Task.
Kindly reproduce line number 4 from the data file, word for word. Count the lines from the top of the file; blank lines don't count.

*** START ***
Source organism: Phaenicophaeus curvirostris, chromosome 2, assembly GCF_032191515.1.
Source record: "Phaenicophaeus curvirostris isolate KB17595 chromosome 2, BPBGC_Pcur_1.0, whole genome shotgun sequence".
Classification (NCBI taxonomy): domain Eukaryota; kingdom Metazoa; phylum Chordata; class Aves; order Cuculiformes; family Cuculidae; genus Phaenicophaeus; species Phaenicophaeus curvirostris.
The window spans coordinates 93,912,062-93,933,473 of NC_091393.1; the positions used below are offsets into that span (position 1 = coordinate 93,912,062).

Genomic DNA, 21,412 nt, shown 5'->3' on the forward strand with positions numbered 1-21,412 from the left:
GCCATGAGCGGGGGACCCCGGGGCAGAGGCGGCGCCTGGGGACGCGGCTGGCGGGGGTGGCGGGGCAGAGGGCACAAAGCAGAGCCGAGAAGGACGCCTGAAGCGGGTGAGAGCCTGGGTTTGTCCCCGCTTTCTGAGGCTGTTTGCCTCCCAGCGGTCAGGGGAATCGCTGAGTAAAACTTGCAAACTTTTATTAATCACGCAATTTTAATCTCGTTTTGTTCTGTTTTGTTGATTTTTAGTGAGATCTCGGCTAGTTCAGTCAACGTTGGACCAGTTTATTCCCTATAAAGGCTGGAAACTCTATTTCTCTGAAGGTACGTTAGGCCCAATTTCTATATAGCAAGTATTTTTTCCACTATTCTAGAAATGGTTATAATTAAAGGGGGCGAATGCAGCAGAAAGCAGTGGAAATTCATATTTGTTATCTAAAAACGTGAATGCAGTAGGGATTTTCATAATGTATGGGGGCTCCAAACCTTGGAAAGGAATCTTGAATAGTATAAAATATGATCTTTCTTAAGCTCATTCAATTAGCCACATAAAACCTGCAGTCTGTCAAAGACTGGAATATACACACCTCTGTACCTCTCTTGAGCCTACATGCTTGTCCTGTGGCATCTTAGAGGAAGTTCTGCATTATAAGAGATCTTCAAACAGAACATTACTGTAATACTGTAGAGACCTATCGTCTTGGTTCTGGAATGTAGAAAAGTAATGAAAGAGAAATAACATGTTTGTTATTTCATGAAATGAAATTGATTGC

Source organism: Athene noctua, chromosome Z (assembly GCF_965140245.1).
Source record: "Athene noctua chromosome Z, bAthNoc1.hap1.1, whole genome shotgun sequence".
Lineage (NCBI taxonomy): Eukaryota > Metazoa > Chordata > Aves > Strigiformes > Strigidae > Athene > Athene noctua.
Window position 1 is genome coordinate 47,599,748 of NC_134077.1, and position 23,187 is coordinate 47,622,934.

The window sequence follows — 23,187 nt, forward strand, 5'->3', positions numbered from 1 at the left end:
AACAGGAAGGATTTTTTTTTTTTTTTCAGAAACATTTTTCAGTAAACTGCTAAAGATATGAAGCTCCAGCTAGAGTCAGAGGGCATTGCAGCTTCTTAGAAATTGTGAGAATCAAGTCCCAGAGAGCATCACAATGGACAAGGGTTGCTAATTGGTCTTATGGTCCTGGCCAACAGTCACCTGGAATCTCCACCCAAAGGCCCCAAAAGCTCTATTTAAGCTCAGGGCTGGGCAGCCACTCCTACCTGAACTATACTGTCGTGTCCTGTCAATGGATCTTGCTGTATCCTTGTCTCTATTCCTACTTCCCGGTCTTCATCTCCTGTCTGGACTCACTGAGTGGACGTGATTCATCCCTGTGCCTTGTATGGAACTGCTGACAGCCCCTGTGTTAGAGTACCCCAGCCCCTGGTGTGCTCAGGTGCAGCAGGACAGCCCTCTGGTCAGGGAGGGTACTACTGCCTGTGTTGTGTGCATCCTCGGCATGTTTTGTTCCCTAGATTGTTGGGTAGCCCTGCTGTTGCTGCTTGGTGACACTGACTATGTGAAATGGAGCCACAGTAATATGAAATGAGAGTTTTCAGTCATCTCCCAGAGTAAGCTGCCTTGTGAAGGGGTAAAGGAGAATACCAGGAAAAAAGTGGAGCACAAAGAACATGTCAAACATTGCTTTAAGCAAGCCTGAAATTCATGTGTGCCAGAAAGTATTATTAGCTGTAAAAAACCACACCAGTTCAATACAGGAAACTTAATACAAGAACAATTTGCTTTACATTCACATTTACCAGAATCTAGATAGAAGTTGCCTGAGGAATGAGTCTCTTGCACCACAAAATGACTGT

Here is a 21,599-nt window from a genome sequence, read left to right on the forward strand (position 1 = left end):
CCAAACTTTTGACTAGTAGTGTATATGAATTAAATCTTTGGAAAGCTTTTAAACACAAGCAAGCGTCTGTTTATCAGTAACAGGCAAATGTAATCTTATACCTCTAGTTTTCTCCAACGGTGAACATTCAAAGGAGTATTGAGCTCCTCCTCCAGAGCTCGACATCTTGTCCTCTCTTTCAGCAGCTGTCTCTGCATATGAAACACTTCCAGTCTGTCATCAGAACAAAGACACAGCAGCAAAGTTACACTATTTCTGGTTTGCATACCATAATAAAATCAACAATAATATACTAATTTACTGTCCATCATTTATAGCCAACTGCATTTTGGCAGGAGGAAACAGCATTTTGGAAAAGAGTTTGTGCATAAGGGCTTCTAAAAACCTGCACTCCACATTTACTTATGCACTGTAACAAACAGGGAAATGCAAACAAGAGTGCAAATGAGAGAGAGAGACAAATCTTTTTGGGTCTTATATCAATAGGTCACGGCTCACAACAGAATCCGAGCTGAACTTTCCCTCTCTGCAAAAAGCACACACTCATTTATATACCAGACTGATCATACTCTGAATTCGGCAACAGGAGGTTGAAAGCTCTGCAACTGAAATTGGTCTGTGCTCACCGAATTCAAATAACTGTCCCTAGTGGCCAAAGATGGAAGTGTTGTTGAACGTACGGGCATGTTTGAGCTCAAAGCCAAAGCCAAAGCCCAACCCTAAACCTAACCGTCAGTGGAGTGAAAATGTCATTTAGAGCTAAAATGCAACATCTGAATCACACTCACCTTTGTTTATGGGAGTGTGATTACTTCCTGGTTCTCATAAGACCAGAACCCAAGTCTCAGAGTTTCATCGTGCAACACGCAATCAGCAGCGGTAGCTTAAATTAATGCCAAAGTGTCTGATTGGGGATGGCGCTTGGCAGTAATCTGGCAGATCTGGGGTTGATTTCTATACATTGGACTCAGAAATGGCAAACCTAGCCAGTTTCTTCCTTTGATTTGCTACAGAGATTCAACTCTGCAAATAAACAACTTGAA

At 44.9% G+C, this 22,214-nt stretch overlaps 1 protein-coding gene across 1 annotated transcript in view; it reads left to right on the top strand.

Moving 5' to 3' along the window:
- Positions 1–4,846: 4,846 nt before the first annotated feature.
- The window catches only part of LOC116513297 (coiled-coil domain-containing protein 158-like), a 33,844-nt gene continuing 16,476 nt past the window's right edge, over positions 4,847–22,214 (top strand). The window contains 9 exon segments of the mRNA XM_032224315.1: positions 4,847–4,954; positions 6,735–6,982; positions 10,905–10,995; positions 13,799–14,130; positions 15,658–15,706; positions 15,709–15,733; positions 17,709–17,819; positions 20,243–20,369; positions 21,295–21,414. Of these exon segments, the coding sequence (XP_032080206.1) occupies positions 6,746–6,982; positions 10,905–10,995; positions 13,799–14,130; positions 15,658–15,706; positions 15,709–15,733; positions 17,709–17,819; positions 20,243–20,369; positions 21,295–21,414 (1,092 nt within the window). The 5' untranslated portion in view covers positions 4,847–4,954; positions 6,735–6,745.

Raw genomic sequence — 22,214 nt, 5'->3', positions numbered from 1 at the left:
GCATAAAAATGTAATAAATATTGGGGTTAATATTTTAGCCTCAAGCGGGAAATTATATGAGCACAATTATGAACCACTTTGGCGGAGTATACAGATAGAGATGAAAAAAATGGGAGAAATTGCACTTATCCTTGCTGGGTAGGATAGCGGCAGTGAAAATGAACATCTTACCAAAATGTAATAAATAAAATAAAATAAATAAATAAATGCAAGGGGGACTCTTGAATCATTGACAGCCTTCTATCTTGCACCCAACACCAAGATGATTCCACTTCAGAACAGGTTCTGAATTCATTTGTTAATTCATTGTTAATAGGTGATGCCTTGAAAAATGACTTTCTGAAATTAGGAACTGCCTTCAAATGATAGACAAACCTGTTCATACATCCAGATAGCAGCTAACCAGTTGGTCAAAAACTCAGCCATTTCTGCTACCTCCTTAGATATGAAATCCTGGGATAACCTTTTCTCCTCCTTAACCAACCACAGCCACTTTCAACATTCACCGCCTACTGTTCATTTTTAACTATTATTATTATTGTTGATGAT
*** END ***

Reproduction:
The window spans coordinates 93,912,062-93,933,473 of NC_091393.1; the positions used below are offsets into that span (position 1 = coordinate 93,912,062).